Another key feature to look for is a ‘long tail’ (where the back of the jacket is longer than the front), which will keep wheel spray from getting your bum wet while you cycle. Go for ones with silicone grips so that they don’t ride up and, if you think the longer length will impede your comfort or performance when conditions are dry, look for one that can be folded up and stowed when conditions improve. Check the sleeves as well; a good cycling jacket has slightly longer sleeves than a regular jacket, so that the rider’s arms are not exposed to the elements when they are stretched out to the handlebars. The cuffs will be adjustable, so that the fit can be customised to create a close fit that does not allow water to penetrate. Finally, remember to check the collar, as this is another area where rainwater can get in. Look for a well-fitting collar, preferably one that is adjustable with Velcro or a drawstring.
Breathability is also key to a comfortable workout. Jackets that are not breathable trap moisture inside, meaning you are sweaty and over-heated during effort sessions and then shivering in cold wet kit soon after you ease up.
Fortunately, there is a breathability rating that will help you to gauge the performance of the jacket you are considering. The breathability rating refers to the number of grams of water vapour that can evaporate through a 1m x 1m area of fabric in 24 hours. Look for a breathability rating in excess of 10,000 (which means that 10,000g or water can pass through the fabric in a day). Do remember that even the most breathable fabric will be unable to transpire all the sweat of a tough workout, so look for underarm vents and zips that can help out where necessary.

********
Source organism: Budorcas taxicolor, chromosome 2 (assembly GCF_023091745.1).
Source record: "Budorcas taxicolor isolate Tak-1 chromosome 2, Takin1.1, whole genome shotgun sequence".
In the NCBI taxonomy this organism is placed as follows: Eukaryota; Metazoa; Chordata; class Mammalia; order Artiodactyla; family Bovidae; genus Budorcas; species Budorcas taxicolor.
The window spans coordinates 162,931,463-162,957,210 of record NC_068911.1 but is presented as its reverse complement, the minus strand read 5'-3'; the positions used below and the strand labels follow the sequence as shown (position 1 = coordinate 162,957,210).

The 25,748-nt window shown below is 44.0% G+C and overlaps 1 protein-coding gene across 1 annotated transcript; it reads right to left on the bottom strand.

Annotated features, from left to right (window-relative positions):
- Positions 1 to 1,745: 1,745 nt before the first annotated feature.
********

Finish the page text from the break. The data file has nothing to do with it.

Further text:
If you are often out doing effort sessions on the bike and breathability is important to you, look for a jacket that has a mesh lining as this increases the rate at which moisture is removed and makes it less clingy on bare arms and therefore a lot more comfortable. Bear in mind, however, that this extra layer adds bulk and weight to the jacket.
It is also worth noting here that there is no independent authority conducting breathability and waterproofing ratings, so you are relying on manufacturers to tell you the truth. A good retailer will have a returns policy that will give you the opportunity to test the claims that are made and to return goods that do not live up to the promises.
So many popular cycling jackets look like they were made for ninjas! This probably appeals to image conscious cyclists but is a total nightmare for drivers, even at midday on a quiet road. Whether we like it or not, there are so many distractions to a driver’s attention on the road – from sat navs, mobile screens and passengers inside the car to other road users, poor weather conditions and confusing signage outside the car. No cyclist wants to blend into the background so much that a distracted driver does not notice them until it is too late.